Flat Tops adventures can be flat-out fun … | PostIndependent.com

Flat Tops adventures can be flat-out fun …

Take a Buford Road drive, or go rugged on Transfer Trail

Camping off the New Castle-Buford Road.
Chelsea Self/Post Independent
At a glance …

Where is the Flat Tops? Pretty much all of the national forest land north of Glenwood Springs, New Castle and the Silt-Rifle area.
How do you get there? The best routes are the New Castle-Buford Road, Coffee Pot Road and, for heavy duty four-wheel-drive vehicles only, Transfer Trail.
What can you do there? Hiking, biking, camping, four-wheeling, fishing, canoe/kayaking/paddle boarding, general sight-seeing.
Popular destinations: Triangle Park, Meadow Lake, Haypress Lake, Baxter Peak, Windy Point, Deep Creek Overlook.

There’s nothing particularly flat about the Flat Tops, the high-elevation plateau that juts up to the north of Glenwood Springs and encompasses hundreds of thousands of acres of wild land that gave birth to the very notion of wilderness in the early 20th century.

The larger Flat Tops area stretches from Rifle and Meeker on the west end to the Gore Range in the east, and to the north nearly to Steamboat Springs and Craig. 

It is home to the 235,214-acre Flat Tops Wilderness — one of the first such designations to be made under the 1964 Wilderness Act.

But there’s much more to the Flat Tops than wilderness alone.

The deep canyons, high-mountain lakes, lush valleys, dense forests, snow-lined peaks and awesome panoramic views found in the Flat Tops are what inspired U.S. Forest Service landscape architect Arthur Carhart to recommend in 1919 that the area be preserved in its natural state.

Much of the area is easily accessible by most types of vehicles along the New Castle to Buford Road (Forest Road 245). 

For those with high-clearance, four-wheel drive (4WD) or all-terrain vehicles (ATVs), Transfer Trail just north of Glenwood Springs is a popular route into the Flat Tops.

And, to the east, on the other side of Glenwood Canyon and a little ways up the Colorado River Road, is the Coffee Pot Road (Forest Road 600) access. It, too, is passable to a point by most types of vehicles.

Buford Road 

As for some of the primary recreational opportunities to be found in the Flat Tops, Rifle Ranger District recreation specialist Zach Coombs suggests a drive up the New Castle to Buford Road as your launching-off point.

Meadow Lake is located 35 miles north of New Castle via the Buford-New Castle Road in a popular area for fishing, hunting and OHV riding. The campground also provides an easy staging area for accessing numerous nonmotorized trails in the southwest Flat Tops.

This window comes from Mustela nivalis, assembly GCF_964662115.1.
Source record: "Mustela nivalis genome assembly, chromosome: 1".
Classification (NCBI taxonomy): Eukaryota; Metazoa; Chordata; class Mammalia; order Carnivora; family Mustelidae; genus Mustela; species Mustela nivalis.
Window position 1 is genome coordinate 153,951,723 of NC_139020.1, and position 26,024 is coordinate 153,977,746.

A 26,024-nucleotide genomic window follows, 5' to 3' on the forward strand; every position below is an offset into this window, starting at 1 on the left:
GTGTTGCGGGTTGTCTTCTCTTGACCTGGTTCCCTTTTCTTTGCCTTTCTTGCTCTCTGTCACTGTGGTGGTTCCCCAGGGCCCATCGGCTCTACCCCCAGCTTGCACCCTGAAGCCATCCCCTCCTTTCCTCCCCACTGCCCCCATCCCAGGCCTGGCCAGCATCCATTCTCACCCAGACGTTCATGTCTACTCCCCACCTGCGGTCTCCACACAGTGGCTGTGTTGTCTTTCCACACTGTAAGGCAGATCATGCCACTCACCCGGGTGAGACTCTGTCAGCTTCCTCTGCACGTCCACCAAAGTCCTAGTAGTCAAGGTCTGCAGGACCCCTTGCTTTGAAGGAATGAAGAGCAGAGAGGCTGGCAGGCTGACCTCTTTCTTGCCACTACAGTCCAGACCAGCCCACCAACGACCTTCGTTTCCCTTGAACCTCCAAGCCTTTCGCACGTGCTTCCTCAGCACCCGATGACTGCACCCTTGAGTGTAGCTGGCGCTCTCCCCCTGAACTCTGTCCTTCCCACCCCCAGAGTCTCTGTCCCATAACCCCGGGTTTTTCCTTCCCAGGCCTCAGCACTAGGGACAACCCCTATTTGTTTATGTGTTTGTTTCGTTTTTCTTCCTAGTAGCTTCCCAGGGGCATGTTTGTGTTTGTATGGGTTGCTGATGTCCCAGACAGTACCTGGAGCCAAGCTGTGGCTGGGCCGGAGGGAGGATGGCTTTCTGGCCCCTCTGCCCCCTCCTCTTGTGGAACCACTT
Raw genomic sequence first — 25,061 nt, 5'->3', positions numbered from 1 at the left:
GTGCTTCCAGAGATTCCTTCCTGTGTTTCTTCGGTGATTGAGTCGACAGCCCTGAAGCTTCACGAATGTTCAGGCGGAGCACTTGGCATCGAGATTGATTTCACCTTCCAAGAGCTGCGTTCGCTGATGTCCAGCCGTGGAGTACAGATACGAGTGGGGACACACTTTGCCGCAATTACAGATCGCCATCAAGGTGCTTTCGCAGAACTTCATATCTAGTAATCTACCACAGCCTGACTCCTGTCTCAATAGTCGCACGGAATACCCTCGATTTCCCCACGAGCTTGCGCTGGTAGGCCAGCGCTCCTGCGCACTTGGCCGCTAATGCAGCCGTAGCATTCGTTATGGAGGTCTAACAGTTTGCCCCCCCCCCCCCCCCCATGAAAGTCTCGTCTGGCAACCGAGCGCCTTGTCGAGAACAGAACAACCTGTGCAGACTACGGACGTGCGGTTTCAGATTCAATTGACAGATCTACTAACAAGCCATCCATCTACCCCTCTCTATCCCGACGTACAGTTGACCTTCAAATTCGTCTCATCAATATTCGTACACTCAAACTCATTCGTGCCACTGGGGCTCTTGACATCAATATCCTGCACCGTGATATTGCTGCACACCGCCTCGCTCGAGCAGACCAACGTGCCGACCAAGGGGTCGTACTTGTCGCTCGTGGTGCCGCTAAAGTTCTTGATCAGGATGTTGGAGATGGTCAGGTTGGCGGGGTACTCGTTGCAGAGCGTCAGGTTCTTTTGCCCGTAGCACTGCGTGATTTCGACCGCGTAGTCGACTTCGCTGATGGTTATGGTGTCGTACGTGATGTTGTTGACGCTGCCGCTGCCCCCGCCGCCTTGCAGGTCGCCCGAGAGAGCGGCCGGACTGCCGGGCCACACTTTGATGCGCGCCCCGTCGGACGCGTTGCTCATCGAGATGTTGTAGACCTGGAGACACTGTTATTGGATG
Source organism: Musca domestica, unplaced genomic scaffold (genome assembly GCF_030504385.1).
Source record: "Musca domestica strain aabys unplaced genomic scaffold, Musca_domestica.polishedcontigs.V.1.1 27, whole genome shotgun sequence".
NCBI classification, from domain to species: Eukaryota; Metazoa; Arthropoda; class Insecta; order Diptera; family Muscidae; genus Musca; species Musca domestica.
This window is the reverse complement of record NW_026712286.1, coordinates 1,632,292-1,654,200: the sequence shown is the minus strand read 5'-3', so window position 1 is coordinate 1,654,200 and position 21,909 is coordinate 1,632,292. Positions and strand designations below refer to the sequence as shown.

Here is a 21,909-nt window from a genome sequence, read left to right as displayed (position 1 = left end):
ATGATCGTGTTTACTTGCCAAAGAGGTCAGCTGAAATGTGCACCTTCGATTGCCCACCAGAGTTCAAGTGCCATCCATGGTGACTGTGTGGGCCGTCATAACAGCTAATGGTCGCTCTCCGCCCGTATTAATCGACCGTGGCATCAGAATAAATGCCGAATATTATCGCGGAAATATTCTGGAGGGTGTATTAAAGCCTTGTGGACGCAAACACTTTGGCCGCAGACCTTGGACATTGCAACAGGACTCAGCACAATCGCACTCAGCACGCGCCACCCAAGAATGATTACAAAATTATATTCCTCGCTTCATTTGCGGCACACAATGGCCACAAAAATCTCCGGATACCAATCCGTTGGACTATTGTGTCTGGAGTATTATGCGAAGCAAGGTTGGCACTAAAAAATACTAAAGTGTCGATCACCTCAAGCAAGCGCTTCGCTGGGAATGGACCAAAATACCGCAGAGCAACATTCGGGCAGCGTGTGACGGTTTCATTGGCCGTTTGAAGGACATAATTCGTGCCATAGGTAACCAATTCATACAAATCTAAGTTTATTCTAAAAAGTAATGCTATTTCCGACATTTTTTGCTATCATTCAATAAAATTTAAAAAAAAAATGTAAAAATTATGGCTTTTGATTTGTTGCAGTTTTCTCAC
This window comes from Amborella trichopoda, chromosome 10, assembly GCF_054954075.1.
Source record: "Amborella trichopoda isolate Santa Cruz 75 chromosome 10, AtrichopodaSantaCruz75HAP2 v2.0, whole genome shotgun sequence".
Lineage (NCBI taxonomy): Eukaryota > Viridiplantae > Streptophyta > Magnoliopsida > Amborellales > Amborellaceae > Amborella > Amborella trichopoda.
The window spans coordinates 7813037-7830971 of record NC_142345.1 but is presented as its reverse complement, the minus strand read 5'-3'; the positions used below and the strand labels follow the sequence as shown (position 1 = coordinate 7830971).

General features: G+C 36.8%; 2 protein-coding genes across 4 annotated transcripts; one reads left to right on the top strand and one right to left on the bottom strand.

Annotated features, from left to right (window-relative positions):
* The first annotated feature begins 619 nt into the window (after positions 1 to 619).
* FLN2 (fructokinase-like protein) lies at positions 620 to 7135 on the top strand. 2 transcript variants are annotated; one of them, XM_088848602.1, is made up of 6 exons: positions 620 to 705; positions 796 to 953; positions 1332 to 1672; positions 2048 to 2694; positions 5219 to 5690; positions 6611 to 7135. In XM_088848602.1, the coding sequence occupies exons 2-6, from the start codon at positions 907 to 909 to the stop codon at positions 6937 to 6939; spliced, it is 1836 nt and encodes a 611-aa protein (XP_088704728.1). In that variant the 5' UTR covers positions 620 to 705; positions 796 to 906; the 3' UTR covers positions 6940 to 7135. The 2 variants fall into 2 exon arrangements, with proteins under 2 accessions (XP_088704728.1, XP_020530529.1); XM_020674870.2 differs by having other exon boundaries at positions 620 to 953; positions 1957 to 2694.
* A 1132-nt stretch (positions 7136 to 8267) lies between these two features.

Chelsea Self/Post Independent

“The West Elk trailhead, locally known as the gravel pit trail, has mountain biking, hiking and is popular with horseback riders,” Coombs said. 

Some of the routes are shorter out-and-back or loop trails, and some are longer, so navigational skills and good maps are recommended before setting out.

The Cherry Creek Trail, for example, is about 5 miles, mostly downhill, possibly to a waiting car on the other end if planned out, or as a down and back hike or ride.

The nearby Mansfield Trail is about 12 miles long, with spur access to the Last Chance Trail and connections back to the main road.

“It all depends on a person’s comfort level,” Coombs said.

Farther up the main road headed north is a series of right-hand turnoffs that provide access to Meadow Lake, a popular fishing and camping destination. Be aware that some of these roads are off-road vehicle access only.

“There’s a lot of dispersed camping along the main road,” as well as off of some of the side roads, if one knows where to look, Coombs said.

Numerous side routes carry travelers a little ways to the east, and west in the vicinity of Triangle Park toward Little Box Campground and the Lower Three Forks Trailhead north of Rifle.

The road continues all the way to the small town of Buford in Rio Blanco County, and out on the Meeker side of the Flat Tops along the White River via Rio Blanco County Road 8.